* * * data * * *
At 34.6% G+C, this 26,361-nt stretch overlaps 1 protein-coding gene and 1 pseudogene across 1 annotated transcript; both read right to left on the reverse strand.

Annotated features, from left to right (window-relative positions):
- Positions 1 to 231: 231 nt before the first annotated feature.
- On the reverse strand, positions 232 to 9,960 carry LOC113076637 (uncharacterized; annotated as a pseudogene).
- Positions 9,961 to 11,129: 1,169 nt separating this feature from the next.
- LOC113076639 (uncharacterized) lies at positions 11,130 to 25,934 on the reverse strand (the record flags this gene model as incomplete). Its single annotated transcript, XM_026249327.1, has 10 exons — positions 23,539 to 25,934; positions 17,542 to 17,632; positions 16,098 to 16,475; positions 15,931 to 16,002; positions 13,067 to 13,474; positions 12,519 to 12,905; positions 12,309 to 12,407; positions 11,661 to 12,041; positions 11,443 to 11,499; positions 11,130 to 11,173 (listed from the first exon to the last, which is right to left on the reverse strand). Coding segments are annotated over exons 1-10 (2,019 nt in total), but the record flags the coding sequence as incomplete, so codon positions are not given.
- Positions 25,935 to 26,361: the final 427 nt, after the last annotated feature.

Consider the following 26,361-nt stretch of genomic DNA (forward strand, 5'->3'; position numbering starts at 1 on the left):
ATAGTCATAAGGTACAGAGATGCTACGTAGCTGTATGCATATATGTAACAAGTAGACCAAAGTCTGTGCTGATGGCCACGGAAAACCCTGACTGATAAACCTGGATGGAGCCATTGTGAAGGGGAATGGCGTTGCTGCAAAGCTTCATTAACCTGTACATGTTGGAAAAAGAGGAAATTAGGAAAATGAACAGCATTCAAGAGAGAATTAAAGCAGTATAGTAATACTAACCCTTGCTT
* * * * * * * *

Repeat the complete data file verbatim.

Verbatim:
At 34.6% G+C, this 26,361-nt stretch overlaps 1 protein-coding gene and 1 pseudogene across 1 annotated transcript; both read right to left on the reverse strand.

Annotated features, from left to right (window-relative positions):
- Positions 1 to 231: 231 nt before the first annotated feature.
- On the reverse strand, positions 232 to 9,960 carry LOC113076637 (uncharacterized; annotated as a pseudogene).
- Positions 9,961 to 11,129: 1,169 nt separating this feature from the next.
- LOC113076639 (uncharacterized) lies at positions 11,130 to 25,934 on the reverse strand (the record flags this gene model as incomplete). Its single annotated transcript, XM_026249327.1, has 10 exons — positions 23,539 to 25,934; positions 17,542 to 17,632; positions 16,098 to 16,475; positions 15,931 to 16,002; positions 13,067 to 13,474; positions 12,519 to 12,905; positions 12,309 to 12,407; positions 11,661 to 12,041; positions 11,443 to 11,499; positions 11,130 to 11,173 (listed from the first exon to the last, which is right to left on the reverse strand). Coding segments are annotated over exons 1-10 (2,019 nt in total), but the record flags the coding sequence as incomplete, so codon positions are not given.
- Positions 25,935 to 26,361: the final 427 nt, after the last annotated feature.

Consider the following 26,361-nt stretch of genomic DNA (forward strand, 5'->3'; position numbering starts at 1 on the left):
ATAGTCATAAGGTACAGAGATGCTACGTAGCTGTATGCATATATGTAACAAGTAGACCAAAGTCTGTGCTGATGGCCACGGAAAACCCTGACTGATAAACCTGGATGGAGCCATTGTGAAGGGGAATGGCGTTGCTGCAAAGCTTCATTAACCTGTACATGTTGGAAAAAGAGGAAATTAGGAAAATGAACAGCATTCAAGAGAGAATTAAAGCAGTATAGTAATACTAACCCTTGCTT